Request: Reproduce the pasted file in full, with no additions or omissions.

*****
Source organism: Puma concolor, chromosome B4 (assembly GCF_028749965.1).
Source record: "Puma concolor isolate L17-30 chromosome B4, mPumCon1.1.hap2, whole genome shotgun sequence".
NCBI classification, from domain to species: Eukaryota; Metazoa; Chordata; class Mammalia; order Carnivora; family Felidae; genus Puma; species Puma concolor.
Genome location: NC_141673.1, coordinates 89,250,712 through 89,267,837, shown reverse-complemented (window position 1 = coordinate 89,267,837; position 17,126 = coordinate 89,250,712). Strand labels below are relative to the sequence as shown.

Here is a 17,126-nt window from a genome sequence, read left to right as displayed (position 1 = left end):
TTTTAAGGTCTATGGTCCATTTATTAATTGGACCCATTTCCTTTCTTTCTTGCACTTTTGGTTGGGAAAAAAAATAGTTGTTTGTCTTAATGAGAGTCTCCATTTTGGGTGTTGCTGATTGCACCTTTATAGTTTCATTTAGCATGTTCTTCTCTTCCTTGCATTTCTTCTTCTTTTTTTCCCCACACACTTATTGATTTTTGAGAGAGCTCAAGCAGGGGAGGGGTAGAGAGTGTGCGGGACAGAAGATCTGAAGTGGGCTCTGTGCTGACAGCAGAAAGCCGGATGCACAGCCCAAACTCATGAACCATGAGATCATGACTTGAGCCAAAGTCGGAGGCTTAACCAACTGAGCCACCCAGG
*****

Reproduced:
Source organism: Puma concolor, chromosome B4 (assembly GCF_028749965.1).
Source record: "Puma concolor isolate L17-30 chromosome B4, mPumCon1.1.hap2, whole genome shotgun sequence".
NCBI classification, from domain to species: Eukaryota; Metazoa; Chordata; class Mammalia; order Carnivora; family Felidae; genus Puma; species Puma concolor.
Genome location: NC_141673.1, coordinates 89,250,712 through 89,267,837, shown reverse-complemented (window position 1 = coordinate 89,267,837; position 17,126 = coordinate 89,250,712). Strand labels below are relative to the sequence as shown.

Here is a 17,126-nt window from a genome sequence, read left to right as displayed (position 1 = left end):
TTTTAAGGTCTATGGTCCATTTATTAATTGGACCCATTTCCTTTCTTTCTTGCACTTTTGGTTGGGAAAAAAAATAGTTGTTTGTCTTAATGAGAGTCTCCATTTTGGGTGTTGCTGATTGCACCTTTATAGTTTCATTTAGCATGTTCTTCTCTTCCTTGCATTTCTTCTTCTTTTTTTCCCCACACACTTATTGATTTTTGAGAGAGCTCAAGCAGGGGAGGGGTAGAGAGTGTGCGGGACAGAAGATCTGAAGTGGGCTCTGTGCTGACAGCAGAAAGCCGGATGCACAGCCCAAACTCATGAACCATGAGATCATGACTTGAGCCAAAGTCGGAGGCTTAACCAACTGAGCCACCCAGG